After spending more than a year in Syria one day my father called me saying: “You can now return, and do not worry. Everything is fine now.”
I felt happy for them and for me, but only for a moment.
Later, that feeling began to become a mixture of happiness and wariness. I wanted to return, but at the same time I hesitated. I wanted to know if the situation there was as people said, or if they just exaggerated.
During my travel from Syria to Baghdad I was completely relaxed. There were no worries, no fear of looters and terrorists with Al Qaeda, or Ansar al-Sunna (Protectors of the Sunni), Jaish al-Mohammed (Army of Mohammed) who used to control everything on the expressway between Syria and Baghdad.
Then when we stopped to get some rest near a big restaurant called Bilaad ash-Sham I saw many Iraqi and Syrian buses filled with travelers, and many four-wheel-drive vehicles.
They told me that everything was going fine and that stories that I had heard about the security situation in some Baghdad districts were right.
I reached Baghdad at 6 a.m. The driver dropped me in the Mansour district. My mother was waiting for me there. Sometimes when I was calling her I could not keep back my tears. She always makes me feel like a young child, which is something I like. It covers me with kindness and warmth. She can read my thoughts and feels what’s inside me.
I put my luggage inside my mother’s car and we drove to my neighborhood. While driving I was amazed to see what I had heard about: the huge difference in security, which was much better than when I left.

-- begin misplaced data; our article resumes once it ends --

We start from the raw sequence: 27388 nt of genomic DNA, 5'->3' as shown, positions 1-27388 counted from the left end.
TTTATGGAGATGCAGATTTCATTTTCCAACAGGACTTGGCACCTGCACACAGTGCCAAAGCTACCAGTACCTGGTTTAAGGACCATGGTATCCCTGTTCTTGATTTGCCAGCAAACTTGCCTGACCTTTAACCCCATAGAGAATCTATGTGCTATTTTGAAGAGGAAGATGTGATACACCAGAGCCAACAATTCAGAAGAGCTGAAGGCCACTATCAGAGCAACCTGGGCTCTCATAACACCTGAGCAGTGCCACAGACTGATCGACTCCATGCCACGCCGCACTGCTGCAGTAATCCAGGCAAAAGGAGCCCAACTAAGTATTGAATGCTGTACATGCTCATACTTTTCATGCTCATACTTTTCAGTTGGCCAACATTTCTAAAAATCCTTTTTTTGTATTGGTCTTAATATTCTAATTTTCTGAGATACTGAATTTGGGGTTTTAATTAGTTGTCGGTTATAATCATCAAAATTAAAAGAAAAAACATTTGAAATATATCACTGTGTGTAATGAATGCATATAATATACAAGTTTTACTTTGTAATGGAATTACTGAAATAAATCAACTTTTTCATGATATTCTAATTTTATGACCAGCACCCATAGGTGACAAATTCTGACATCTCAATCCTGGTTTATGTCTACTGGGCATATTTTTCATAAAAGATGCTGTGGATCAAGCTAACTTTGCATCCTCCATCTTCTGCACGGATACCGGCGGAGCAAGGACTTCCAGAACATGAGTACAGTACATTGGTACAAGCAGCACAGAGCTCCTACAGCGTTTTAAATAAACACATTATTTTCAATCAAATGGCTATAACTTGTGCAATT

My mother said: “Drive normally and just slow down when you are near a checkpoint.”
It was a really strange feeling to see my neighborhood again. In some ways it was the same, in others different. The main road had become ugly because there are now many damaged buildings and shops, and I noticed the marks of bullets and shrapnel everywhere around.
At the end of the journey when we reached the main entrance of my neighborhood my mother told me “Just slow down and say ‘Asalaam alaikum,’ (Peace be with you). Do not tell them you were in Syria.” She was afraid they would think I was a wanted man who had run away.
At that moment everything I had heard before seemed not right and I became more anxious with each meter I came closer to the checkpoint. Then I turned my head to the left and I saw the biggest cement wall I have ever seen, which encircles my neighborhood.
There were two Iraqi soldiers standing at the checkpoint. One of them stopped me and told me to open the trunk and engine. The other smiled, saying: “It is the day of bombed cars.”